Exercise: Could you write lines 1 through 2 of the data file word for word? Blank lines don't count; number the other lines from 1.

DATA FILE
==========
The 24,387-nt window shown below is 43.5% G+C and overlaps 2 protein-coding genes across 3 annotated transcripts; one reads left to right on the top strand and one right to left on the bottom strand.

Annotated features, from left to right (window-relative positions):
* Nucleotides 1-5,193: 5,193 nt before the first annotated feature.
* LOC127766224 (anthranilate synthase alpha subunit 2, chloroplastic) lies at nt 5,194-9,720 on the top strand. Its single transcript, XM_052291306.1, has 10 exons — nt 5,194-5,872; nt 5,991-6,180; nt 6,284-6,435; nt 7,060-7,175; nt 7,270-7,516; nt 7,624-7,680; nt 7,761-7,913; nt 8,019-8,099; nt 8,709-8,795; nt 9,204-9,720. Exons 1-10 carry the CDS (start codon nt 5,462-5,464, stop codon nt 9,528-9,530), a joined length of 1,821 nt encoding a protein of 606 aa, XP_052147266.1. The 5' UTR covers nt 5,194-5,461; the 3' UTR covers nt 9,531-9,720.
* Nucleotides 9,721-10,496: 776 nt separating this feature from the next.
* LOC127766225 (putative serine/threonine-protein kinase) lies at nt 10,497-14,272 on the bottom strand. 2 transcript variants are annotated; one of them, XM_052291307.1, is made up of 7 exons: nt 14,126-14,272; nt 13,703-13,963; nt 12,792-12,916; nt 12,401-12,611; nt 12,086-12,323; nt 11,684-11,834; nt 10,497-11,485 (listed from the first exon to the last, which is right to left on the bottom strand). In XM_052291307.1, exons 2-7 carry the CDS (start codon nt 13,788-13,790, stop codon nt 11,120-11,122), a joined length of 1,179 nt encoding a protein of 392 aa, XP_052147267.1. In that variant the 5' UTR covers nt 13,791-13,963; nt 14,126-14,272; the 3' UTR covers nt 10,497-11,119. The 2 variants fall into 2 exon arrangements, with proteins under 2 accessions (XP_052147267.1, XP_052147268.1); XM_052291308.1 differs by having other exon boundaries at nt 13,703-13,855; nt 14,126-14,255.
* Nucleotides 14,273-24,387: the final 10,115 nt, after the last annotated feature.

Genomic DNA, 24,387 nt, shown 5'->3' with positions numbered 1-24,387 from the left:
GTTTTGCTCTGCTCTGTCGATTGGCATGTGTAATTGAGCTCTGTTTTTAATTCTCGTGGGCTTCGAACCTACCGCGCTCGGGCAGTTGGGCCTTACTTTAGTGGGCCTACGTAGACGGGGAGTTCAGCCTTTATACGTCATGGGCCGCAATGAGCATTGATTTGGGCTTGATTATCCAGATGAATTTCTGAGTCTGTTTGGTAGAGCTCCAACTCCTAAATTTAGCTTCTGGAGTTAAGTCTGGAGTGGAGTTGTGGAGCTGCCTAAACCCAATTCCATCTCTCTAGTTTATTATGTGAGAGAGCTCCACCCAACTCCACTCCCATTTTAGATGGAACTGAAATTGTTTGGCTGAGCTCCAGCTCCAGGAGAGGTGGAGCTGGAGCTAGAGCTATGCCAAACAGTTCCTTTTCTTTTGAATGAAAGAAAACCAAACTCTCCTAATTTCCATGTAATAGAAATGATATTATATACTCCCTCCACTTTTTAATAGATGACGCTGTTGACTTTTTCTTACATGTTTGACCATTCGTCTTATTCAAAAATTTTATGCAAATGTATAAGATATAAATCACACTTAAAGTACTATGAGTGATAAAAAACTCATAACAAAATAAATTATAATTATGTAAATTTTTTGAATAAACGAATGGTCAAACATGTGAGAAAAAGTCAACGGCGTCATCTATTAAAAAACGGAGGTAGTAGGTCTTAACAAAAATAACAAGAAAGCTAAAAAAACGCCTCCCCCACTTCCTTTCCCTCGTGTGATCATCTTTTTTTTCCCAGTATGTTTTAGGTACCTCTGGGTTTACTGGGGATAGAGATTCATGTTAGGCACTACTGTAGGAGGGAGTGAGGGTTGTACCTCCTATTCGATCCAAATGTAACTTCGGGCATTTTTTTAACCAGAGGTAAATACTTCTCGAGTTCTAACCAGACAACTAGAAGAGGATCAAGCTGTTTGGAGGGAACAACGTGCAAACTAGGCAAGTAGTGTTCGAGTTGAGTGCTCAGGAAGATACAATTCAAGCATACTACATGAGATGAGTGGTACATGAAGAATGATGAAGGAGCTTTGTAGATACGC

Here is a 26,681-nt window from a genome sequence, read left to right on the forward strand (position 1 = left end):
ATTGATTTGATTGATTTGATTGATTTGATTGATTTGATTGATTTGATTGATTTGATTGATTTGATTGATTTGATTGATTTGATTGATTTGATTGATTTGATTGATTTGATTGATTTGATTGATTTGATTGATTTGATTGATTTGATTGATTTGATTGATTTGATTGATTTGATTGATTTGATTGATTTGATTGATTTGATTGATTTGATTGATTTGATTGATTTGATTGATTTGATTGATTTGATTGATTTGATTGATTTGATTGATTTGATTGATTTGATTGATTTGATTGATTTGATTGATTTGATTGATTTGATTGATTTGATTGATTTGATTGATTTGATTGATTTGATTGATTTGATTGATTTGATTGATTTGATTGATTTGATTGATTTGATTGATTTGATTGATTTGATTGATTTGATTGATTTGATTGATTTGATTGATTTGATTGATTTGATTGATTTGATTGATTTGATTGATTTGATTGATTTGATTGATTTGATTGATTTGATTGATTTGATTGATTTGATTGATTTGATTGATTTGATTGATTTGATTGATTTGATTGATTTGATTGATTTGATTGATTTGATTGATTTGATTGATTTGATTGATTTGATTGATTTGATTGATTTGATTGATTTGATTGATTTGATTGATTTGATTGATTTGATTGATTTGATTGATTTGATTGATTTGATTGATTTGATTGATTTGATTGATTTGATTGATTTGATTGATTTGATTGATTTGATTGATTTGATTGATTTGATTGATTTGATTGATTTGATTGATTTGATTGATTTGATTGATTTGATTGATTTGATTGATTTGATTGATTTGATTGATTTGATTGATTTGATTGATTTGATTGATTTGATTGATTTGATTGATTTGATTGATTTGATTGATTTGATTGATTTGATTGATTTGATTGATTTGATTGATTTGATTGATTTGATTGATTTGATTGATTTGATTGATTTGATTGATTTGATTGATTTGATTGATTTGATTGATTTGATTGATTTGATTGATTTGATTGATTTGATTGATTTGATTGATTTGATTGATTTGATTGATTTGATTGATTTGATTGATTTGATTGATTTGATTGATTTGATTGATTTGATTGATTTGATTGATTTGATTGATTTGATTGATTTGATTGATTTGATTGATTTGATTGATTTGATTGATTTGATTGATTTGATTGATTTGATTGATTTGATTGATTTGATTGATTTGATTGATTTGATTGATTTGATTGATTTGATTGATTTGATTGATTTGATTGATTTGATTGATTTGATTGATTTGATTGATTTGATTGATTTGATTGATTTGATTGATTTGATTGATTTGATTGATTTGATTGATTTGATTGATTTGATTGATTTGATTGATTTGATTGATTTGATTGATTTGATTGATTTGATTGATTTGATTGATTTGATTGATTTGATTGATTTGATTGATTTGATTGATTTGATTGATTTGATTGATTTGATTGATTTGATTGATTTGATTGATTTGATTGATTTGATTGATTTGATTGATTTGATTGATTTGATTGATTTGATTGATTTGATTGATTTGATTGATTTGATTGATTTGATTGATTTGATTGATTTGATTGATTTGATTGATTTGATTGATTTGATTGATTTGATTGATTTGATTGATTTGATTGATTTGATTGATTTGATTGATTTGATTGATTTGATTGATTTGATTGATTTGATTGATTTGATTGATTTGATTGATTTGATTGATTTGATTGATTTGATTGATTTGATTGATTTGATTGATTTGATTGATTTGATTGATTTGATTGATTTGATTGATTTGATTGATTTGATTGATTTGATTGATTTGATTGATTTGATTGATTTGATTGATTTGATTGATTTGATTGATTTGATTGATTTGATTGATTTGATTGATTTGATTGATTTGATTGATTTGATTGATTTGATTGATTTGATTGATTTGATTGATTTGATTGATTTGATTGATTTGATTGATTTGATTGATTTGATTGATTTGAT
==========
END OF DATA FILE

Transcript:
The 24,387-nt window shown below is 43.5% G+C and overlaps 2 protein-coding genes across 3 annotated transcripts; one reads left to right on the top strand and one right to left on the bottom strand.

Annotated features, from left to right (window-relative positions):